Hundreds of southeast Wisconsin youth boarded a bus to Washington D.C., to lobby Congress to pass the Dream Act.
The legislation would allow children of undocumented immigrants, who came to the U.S. with their parents, a chance to live and work here without fear of deportation. And it would likely allow a path to permanent residency.
Students at Horlick High School in Racine left Tuesday afternoon with some of their family members and supporters in the community. They said they're hoping their presence in D.C. gets the attention of congress.
They were joined at a rally before leaving by Racine Mayor Cory Mason and other community supporters like Diane Lange, who is a retired teacher at Horlick.
"It’s powerful," she said. "I believe what we do today creates a history for tomorrow. These students are fighting for what they know is important. I totally support them."
In September, President Donald Trump ended the Obama-era Deferred Action for Childhood Arrivals program that protected undocumented immigrants who came here as children.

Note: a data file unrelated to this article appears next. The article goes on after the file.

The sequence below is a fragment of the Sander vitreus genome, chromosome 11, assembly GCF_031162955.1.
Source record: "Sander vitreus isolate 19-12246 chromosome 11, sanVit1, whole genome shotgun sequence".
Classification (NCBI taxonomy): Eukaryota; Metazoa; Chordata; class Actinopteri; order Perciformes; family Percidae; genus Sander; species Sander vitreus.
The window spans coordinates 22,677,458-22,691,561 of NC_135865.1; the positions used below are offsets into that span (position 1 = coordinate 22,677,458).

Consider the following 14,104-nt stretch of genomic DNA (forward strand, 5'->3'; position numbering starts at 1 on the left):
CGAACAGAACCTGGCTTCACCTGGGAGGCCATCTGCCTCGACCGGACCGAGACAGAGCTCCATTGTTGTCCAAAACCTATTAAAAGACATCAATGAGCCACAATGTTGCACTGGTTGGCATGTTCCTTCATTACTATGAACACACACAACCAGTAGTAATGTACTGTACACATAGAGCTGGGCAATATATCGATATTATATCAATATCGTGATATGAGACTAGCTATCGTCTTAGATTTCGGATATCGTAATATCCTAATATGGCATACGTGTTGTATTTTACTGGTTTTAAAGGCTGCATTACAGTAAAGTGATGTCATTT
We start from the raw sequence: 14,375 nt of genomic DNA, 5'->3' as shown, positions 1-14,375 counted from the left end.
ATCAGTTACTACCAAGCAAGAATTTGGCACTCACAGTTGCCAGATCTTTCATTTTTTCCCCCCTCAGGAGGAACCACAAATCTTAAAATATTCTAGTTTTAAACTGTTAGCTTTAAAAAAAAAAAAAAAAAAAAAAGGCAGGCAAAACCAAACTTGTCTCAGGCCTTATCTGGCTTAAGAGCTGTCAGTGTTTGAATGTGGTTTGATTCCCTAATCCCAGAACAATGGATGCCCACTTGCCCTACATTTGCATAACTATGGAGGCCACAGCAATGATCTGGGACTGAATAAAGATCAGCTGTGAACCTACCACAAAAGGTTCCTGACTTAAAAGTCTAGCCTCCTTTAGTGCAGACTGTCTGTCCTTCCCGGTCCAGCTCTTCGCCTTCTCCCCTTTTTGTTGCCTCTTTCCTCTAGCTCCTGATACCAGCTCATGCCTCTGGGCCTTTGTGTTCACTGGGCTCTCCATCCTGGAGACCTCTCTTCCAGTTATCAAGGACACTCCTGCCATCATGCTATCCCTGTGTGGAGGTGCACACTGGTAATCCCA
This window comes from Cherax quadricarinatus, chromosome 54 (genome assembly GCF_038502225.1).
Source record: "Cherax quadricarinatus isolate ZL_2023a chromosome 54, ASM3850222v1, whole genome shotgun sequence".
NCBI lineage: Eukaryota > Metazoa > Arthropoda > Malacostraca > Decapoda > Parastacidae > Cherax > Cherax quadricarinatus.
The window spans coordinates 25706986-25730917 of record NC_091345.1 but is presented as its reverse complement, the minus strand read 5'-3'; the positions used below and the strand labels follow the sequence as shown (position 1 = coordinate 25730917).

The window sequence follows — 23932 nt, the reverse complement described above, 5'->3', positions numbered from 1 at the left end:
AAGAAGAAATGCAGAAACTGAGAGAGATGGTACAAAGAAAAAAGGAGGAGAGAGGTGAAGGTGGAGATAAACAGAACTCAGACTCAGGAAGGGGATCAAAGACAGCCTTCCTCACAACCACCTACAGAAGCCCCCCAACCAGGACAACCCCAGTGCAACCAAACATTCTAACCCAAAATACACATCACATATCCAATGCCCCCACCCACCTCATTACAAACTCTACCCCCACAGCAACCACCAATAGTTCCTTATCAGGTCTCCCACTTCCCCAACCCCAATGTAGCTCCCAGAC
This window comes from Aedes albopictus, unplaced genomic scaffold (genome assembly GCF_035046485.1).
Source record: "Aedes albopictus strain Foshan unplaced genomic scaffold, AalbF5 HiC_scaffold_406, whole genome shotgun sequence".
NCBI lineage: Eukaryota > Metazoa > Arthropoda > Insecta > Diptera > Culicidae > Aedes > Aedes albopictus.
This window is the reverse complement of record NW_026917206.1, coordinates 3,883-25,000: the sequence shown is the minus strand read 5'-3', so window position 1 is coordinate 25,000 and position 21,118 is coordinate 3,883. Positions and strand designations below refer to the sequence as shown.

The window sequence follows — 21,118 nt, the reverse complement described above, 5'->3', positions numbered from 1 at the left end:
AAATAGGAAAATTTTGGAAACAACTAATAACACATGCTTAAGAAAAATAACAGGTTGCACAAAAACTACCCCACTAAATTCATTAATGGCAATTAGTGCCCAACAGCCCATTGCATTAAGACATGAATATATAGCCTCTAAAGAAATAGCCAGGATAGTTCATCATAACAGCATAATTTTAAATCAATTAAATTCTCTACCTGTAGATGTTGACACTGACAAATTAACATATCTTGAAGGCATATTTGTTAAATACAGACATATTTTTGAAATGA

Nearly 700,000 young adults received permits under the program that allowed them to get jobs and enroll in college.
Instead, Trump said Congress needs to come up with a solution and gave them a March 5 deadline.
"Please give us a clean Dream Act, we need this," said Luis Tapia, who is a junior at Horlick High School and a member of the student arm of Voces de la Frontera.
He said while in D.C., they are hoping to get House Speaker Paul Ryan's attention. They will join thousands of people from around the country who plan to rally in D.C. on Wednesday.
"People are coming out of the shadows and we’re showing that even though we are threatened to go back into the shadows, we won’t, we refuse to do that," said Yessica Ramirez, a junior at Horlick High School.